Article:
Seasonal change normally arrives hand in hand with a change in our eating patterns and our mood, and in winter that means a craving for comforting carbs.
It's good to know that it's not all in the mind!
Vitamin D (normally in short supply during the winter) plays a big part in the release of neurotransmitters such as Dopamine (which controls the brain's reward and pleasure centres) and Serotonin (the happy hormone which also acts as an appetite suppressant and aids sleep and relaxation).
So how are low levels of Serotonin linked to Carb cravings?
The Science-y bit:
Tryptophan (an Amino Acid found in all protein) is a building block of Serotonin. Unfortunately eating protein prevents tryptophan from passing through a barrier in the blood, into the brain - where it is converted to serotonin. This is because tryptophan competes with other Amino Acids to cross this barrier.
But carbohydrates help to make it happen! When carbohydrates are digested they break down to glucose which then enters the bloodstream. When glucose circulates in the blood, insulin is released and transports nutrients (such as Amino Acids and sugar) into muscle and other organs. Insulin also acts as a transporter for tryptophan to to reach the brain, where it is converted to serotonin. This is the reason you feel happy and satisfied after eating that comforting risotto.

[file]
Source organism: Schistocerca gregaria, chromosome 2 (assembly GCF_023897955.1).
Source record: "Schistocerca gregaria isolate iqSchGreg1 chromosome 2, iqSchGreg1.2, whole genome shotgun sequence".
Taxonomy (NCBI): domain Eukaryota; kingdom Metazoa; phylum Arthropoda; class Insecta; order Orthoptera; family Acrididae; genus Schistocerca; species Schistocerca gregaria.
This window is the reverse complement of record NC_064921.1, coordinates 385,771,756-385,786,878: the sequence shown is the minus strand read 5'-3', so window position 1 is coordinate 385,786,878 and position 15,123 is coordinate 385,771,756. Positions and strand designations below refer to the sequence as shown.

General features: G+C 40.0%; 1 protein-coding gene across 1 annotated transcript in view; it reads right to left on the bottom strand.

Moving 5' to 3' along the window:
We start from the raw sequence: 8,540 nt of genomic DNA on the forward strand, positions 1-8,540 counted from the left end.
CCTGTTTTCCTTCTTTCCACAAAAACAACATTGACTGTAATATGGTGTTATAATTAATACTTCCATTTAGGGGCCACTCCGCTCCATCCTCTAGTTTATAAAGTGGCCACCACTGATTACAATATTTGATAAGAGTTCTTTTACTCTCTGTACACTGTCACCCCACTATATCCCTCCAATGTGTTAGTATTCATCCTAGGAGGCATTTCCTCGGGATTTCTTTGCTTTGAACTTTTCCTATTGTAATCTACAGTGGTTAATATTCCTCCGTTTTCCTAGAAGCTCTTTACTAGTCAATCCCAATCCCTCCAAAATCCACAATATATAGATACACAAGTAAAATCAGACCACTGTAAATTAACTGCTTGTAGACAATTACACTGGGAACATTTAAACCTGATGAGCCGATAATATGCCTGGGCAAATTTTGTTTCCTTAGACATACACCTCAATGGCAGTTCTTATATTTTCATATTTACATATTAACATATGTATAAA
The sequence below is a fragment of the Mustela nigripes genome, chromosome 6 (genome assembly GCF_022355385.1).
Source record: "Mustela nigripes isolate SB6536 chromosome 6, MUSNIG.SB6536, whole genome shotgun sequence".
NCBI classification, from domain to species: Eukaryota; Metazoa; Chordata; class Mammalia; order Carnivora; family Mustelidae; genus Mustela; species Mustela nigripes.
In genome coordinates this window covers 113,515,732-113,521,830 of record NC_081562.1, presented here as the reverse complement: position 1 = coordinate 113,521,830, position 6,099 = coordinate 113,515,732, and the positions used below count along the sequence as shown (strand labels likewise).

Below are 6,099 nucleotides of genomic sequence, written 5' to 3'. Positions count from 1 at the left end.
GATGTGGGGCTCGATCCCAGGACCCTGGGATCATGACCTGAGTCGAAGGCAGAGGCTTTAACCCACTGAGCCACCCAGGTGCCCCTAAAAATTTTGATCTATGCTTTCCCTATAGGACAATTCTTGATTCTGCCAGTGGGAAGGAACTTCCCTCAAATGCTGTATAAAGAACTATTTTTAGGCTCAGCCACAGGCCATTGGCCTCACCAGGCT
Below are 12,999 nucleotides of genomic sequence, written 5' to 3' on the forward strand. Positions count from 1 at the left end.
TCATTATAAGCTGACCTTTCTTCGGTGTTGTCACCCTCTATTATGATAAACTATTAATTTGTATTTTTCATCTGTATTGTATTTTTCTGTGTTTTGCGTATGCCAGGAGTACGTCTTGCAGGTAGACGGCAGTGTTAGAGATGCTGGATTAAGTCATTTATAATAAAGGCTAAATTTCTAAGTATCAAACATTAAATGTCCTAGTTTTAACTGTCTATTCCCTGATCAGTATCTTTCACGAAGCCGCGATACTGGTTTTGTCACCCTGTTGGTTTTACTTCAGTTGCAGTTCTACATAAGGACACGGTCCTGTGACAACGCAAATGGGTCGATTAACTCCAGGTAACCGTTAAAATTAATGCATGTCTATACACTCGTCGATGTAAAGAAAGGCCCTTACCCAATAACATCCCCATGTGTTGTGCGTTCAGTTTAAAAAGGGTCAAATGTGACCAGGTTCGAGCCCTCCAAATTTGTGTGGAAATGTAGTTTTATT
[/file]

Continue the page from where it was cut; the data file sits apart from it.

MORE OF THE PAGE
Those who suffer from Seasonal Affective Disorder (SAD) would really benefit from eating the right kinds of carbs to help relieve their symptoms.
In a study by Wurtman (co-aurther of The Serotonin Power Diet) it was found that about 30gms or 120 cals of sugar per day was enough to produce all the serotonin you need.
But all carbs are not created equal!
Eating simple sugars (such as sweets, pastries, juice or white bread) all spike blood sugar levels - causing the body to release a glut of insulin. Insulin helps to quickly metabolise the blood sugar which results in a "sugar crash"... causing fatigue, headaches and irritability. Not great when you're already suffering from SAD!
So what can I eat to help boost Serotonin?
* Focus on whole grains and unprocessed carbs that won't spike blood sugar levels, but rather
release their energy (glucose) slowly.
* Limit caffeine intake, as it affects Serotonin production.
* Make sure you get enough exercise. Studies show that exercise increases both Serotonin
production and release.
* Speak to your Nutritionist about a 5-HTP supplement (which has proven effective in helping to
manage cravings for sweets and excess weight gain associated with depression).
Note: 5-HTP may not be suitable for those with heart conditions or who are Type 1 diabetic. **
**University of Maryland Medical Centre, 5-HTP; June 2013; Available at: